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Risk factors in hospital deaths in severely malnourished children in Kampala, Uganda

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dc.contributor.author Bachou, Hanifa eng
dc.contributor.author Tumwine, James K. eng
dc.contributor.author Mwadime, Robert K. N. eng
dc.contributor.author Tylleskär, Thorkild eng
dc.date.accessioned 2006-11-01T12:34:55Z
dc.date.available 2006-11-01T12:34:55Z
dc.date.issued 2006-03-16 eng
dc.identifier.issn 1471-2431 eng
dc.identifier.uri http://hdl.handle.net/1956/1928
dc.description.abstract <p>Background: Although the risk factors for increased fatality among severely malnourished children have been reported, recent information from Africa, during a period of HIV pandemic and constrained health services, remains sketchy. The aim of this study has been to establish the risk factors for excess deaths among hospitalized severely malnourished children of below five years of age.</p> <p>Method: In 2003, two hundred and twenty consecutively admitted, severely malnourished children were followed in the paediatric wards of Mulago, Uganda's national referral and teaching hospital. The children's baseline health conditions were established by physical examination, along with haematological, biochemical, microbiological and immunological indices.</p> <p>Results: Of the 220 children, 52 (24%) died, with over 70% of the deaths occurring in the first week of admission. There was no significant difference by sex or age group. The presence of oedema increased the adjusted odds-ratio, but did not reach significance (OR = 2.0; 95% CI = 0.8 – 4.7), similarly for a positive HIV status (OR = 2.6, 95% CI = 0.8 – 8.6). Twenty four out of 52 children who received blood transfusion died (OR = 5.0, 95% CI = 2 – 12); while, 26 out of 62 children who received intravenous infusion died (OR = 4.8, 95% CI = 2 – 12). The outcome of children who received blood or intravenous fluids was less favourable than of children who did not receive them. Adjustment for severity of disease did not change this.</p> <p>Conclusion: The main risk factors for excess hospital deaths among severely malnourished children in Mulago hospital include blood transfusion and intravenous infusion. An intervention to reduce deaths needs to focus on guideline compliance with respect to blood transfusions/infusions.</p> en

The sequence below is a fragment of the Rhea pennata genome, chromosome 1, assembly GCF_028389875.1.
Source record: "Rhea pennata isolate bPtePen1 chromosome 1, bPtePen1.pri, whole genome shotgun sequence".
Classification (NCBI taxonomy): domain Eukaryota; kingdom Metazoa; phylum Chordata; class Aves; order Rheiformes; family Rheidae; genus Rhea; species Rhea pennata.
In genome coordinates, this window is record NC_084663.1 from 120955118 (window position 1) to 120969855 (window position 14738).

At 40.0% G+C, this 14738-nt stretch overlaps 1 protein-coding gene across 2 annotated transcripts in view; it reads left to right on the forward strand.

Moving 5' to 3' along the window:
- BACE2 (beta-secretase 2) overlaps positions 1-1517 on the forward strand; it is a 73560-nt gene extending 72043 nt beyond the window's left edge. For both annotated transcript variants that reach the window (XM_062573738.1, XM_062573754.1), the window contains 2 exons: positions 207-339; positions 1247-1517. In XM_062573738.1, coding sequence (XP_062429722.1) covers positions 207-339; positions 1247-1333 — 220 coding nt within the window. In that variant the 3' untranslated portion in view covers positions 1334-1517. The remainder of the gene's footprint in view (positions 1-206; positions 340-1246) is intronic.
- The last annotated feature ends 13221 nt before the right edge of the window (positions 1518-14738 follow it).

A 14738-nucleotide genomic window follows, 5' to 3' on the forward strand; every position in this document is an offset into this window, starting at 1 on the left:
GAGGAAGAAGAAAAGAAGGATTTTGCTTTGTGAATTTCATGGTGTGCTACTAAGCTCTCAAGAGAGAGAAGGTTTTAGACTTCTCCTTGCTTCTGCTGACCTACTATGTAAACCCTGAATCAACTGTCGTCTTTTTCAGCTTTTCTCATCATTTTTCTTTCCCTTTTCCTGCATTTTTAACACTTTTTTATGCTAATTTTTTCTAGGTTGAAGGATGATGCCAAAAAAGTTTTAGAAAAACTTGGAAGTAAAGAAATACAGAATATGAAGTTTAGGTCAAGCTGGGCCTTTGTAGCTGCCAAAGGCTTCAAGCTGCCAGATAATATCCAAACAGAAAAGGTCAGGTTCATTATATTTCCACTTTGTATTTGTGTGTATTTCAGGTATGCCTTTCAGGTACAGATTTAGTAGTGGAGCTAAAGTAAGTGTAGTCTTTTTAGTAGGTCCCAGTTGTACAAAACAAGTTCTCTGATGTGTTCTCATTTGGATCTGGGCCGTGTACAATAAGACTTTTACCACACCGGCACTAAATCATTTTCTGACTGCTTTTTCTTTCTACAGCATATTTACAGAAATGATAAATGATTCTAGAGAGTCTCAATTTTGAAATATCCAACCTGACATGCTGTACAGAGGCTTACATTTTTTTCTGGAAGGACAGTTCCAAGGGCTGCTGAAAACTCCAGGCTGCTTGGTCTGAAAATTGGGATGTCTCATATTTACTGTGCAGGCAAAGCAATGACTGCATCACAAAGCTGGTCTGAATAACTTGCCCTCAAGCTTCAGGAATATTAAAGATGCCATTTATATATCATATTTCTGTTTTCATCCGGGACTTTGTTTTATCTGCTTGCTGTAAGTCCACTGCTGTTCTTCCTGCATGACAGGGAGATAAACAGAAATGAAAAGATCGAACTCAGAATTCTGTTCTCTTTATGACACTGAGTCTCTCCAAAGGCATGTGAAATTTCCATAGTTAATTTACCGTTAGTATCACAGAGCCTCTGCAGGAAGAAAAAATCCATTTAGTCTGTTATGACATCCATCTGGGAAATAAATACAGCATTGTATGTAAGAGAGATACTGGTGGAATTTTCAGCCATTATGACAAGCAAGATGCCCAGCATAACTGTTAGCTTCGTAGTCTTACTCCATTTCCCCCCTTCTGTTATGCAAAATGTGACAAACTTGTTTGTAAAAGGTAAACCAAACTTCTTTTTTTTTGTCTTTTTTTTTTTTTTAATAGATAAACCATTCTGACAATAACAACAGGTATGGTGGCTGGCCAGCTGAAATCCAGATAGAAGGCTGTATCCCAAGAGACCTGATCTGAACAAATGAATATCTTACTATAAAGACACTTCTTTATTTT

dc.format.extent 305139 bytes eng
dc.format.mimetype application/pdf eng
dc.language.iso eng eng
dc.publisher BioMed Central eng
dc.rights Attribution CC BY eng
dc.rights.uri http://creativecommons.org/licenses/by/2.0 eng
dc.title Risk factors in hospital deaths in severely malnourished children in Kampala, Uganda eng
dc.type Journal article eng
dc.subject.nsi VDP::Medisinske Fag: 700::Helsefag: 800 nob
dc.rights.holder Copyright 2006 Bachou et al; licensee BioMed Central Ltd.
dc.type.version publishedVersion eng
bora.peerreviewed Peer reviewed eng
bora.journalTitle BMC Pediatrics eng
bibo.volume 6 eng
bibo.issue 7 eng
bora.cristinID 377305 eng
bibo.doi http://dx.doi.org/10.1186/1471-2431-6-7 eng
dc.identifier.cristinID 377305 eng
dc.identifier.doi http://dx.doi.org/10.1186/1471-2431-6-7


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